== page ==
Unfortunately for Glavine, what occurred Sunday in an 8-1 loss to the Marlins before a sellout crowd of
55,453 won't fade from the memory of Mets fans so easily, and it will take even longer to absolve. Glavine
faced nine Florida batters, eight of whom reached base, including the last seven.
A crowd poised to make its support known from the get-go was removed from the game just as quickly and
never got louder than the thundering boos showered on a big-game pitcher who came up so small.
"I've heard it before," Glavine said. "That's part of playing in New York. It doesn't feel great. But when
you pitch that kind of game, you don't expect to get a standing ovation."
Having shriveled away a seven-game lead in the National League East since Sept. 12, the Mets entered the
162nd game on their schedule tied for first with the Phillies. A 13-0 victory Saturday behind no-hit bidder
John Maine brought a ray of hope, but it essentially ended in less than a full inning.
A leadoff walk to Hanley Ramirez was unsettling. A fielder's choice followed, but it would prove the only
out Glavine notched. Ground-ball singles by Jeremy Hermida and Miguel Cabrera produced a run. Cody Ross'
double into the right-field corner brought in two more runs. Ross, running to third on the relay, was able to
score when Glavine himself threw wildly to third.
That got the crowd snarling, which continued as Glavine gave up singles to Mike Jacobs and
Alejandro De Aza sandwiched around a walk to Matt Treanor. The topper was a 1-2 changeup that struck
opposing pitcher Dontrelle Willis, forcing in a run and prompting Glavine's exit.
"When you give one of your veterans the ball, you expect him to have a good game," Mets manager Willie
Randolph said. "Tom is one of the best in the game, but he didn't have a good game. He didn't have his
"I'm not devastated, but I am disappointed," Glavine said. "Devastated is a word used for greater things in
life than a game. I was disappointed in the way I pitched. I got some ground balls, but I can't control where
they go. A couple got through. Another was too slow to turn a double play."
The result: seven earned runs, five hits, two walks, a hit batter and an error in one-third of an inning. It was as
ugly a line as Glavine has displayed in what was his shortest outing since May 16, 1989, when with the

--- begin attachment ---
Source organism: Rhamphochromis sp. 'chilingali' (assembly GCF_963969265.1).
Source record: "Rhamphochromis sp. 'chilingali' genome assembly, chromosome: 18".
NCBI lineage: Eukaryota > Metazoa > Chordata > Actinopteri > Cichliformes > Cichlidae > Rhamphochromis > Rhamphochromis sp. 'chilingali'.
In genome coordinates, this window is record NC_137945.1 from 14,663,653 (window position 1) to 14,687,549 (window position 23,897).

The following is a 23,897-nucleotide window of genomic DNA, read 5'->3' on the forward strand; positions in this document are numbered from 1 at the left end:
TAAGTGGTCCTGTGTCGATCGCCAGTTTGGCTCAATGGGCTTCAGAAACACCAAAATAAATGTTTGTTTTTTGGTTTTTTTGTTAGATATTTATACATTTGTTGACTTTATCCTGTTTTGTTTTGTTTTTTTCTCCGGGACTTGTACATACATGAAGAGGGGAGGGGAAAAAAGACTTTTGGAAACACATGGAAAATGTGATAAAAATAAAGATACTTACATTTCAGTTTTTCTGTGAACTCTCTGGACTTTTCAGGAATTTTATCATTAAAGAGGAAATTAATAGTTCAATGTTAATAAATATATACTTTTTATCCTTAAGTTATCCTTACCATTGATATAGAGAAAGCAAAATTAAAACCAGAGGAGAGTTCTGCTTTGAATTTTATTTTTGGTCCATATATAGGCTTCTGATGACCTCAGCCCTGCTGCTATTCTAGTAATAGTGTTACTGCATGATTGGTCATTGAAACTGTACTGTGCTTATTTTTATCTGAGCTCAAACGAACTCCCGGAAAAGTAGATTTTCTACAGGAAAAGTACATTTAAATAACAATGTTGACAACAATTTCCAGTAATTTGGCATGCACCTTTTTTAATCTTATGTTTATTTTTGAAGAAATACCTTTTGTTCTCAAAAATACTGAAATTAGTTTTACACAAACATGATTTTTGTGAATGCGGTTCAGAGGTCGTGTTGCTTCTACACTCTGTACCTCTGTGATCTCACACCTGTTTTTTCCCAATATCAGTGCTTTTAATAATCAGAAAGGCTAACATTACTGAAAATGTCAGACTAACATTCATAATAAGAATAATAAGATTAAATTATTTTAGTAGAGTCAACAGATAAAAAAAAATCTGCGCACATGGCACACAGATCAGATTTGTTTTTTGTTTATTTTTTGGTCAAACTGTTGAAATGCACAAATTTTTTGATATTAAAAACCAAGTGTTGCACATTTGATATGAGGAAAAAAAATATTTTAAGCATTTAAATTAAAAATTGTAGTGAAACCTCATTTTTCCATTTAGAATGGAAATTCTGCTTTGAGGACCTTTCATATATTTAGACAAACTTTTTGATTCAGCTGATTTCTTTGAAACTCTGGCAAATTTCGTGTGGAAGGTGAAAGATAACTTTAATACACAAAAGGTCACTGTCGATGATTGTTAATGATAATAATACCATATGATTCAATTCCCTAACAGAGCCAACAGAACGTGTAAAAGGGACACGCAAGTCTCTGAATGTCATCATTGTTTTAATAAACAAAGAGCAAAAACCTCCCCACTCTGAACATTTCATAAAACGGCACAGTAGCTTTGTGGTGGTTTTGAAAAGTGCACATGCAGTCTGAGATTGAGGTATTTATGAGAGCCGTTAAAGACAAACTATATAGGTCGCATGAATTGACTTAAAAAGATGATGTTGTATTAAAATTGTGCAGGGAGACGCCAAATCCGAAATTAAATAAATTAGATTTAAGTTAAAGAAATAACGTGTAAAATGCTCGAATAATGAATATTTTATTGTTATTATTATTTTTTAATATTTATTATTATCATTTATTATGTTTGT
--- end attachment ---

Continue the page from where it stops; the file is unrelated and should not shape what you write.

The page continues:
Braves, he got through only four batters without recording an out.
It was the third consecutive miserable start for Glavine, who was 0-2 with one no-decision and a 14.81
ERA during that stretch, one of the elements in the Mets' September meltdown. Yet Glavine declined to rate
it as the low point of his career.
"I've had plenty of low points," he said. "I played for 20 years and won one World Series, so a lot of
seasons ended in low points. The goal every year from the start of Spring Training is to win a championship.
That's not always realistic. We had the chance to go to the World Series last year and fell a game short. We
had the opportunity to make the postseason this year and let it get away from us. You never know when
one or two games that got away from you will make a difference. In the last six weeks, we did a lot of that."
Glavine wasn't singled out by the crowd, which also made targets of shortstop Jose Reyes and relief pitcher
Guillermo Mota, but the first inning set a tone resembling a funeral procession. The Phillies' 6-1 victory
over the Nationals officially ended the Mets' season.
"Time heals all wounds, but some things are tougher to deal with," Glavine said. "It depends on what you
learn from the experience. Everyone in this room will relate this experience to every team they play on in
As for Glavine's future, it is up to him. He can exercise an option that will put into effect a 2008 contract
with the Mets that would pay him $10 million, but he has yet to reveal plans for next season.
"This game has no bearing on where I play next year," Glavine said.
No, only where he would have played later this week.